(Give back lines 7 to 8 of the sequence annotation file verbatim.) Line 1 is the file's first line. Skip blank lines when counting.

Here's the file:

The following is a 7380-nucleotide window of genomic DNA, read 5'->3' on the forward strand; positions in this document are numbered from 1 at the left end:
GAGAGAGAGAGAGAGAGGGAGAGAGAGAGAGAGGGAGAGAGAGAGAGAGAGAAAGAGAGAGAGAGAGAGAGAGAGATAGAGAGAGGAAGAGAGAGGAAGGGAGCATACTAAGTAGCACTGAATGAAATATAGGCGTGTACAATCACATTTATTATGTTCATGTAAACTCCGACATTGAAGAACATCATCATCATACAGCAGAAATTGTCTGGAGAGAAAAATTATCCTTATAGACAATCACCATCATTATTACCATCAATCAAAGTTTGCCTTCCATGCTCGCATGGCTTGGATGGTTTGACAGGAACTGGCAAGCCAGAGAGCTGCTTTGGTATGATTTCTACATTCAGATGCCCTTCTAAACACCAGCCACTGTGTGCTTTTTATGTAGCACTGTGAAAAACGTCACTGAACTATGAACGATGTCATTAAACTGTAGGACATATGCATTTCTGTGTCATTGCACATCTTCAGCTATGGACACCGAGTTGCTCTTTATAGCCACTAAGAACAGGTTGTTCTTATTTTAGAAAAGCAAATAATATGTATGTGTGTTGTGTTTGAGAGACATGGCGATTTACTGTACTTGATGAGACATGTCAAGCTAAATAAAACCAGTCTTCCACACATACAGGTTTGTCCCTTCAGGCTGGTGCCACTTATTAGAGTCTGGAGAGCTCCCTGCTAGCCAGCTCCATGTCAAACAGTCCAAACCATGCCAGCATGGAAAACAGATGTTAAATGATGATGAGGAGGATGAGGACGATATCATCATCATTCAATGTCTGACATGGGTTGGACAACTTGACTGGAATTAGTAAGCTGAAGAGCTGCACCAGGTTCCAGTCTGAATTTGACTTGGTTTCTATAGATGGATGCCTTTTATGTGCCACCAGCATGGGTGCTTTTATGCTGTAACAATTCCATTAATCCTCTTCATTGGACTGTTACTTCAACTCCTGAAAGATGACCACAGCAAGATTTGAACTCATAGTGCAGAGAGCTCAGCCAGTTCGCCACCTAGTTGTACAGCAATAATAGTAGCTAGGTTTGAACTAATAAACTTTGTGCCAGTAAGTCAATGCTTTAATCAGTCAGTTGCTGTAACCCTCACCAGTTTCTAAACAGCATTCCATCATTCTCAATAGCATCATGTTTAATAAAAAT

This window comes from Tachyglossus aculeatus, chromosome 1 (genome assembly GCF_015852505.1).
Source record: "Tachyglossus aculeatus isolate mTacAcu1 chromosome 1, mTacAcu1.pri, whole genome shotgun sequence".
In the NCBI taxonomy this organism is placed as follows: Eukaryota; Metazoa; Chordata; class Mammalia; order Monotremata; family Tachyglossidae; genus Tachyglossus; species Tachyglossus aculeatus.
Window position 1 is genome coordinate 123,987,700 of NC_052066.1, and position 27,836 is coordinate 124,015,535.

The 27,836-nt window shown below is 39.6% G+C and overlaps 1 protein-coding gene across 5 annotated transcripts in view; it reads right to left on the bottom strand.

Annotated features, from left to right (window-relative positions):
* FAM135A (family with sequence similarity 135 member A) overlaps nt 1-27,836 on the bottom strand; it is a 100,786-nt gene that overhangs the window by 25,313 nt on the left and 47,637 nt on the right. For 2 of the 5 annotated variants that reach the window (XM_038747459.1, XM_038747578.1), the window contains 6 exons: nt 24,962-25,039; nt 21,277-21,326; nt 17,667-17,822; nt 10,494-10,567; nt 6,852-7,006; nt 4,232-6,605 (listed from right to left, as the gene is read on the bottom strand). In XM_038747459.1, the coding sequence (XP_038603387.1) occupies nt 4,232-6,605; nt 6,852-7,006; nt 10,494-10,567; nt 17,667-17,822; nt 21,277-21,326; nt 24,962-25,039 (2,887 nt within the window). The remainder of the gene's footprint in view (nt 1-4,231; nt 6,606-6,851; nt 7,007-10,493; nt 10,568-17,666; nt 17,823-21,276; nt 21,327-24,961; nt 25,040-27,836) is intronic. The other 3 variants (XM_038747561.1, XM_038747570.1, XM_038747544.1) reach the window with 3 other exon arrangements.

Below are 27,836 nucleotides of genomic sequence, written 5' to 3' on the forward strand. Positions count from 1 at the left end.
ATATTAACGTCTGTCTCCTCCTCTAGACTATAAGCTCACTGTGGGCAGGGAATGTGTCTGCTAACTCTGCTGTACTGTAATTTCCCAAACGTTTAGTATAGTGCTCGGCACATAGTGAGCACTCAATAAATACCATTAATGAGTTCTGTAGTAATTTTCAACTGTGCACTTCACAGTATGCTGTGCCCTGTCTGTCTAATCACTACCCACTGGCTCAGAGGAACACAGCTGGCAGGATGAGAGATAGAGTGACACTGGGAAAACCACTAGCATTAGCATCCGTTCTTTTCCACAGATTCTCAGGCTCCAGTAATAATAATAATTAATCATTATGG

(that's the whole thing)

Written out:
The 27,836-nt window shown below is 39.6% G+C and overlaps 1 protein-coding gene across 5 annotated transcripts in view; it reads right to left on the bottom strand.

Annotated features, from left to right (window-relative positions):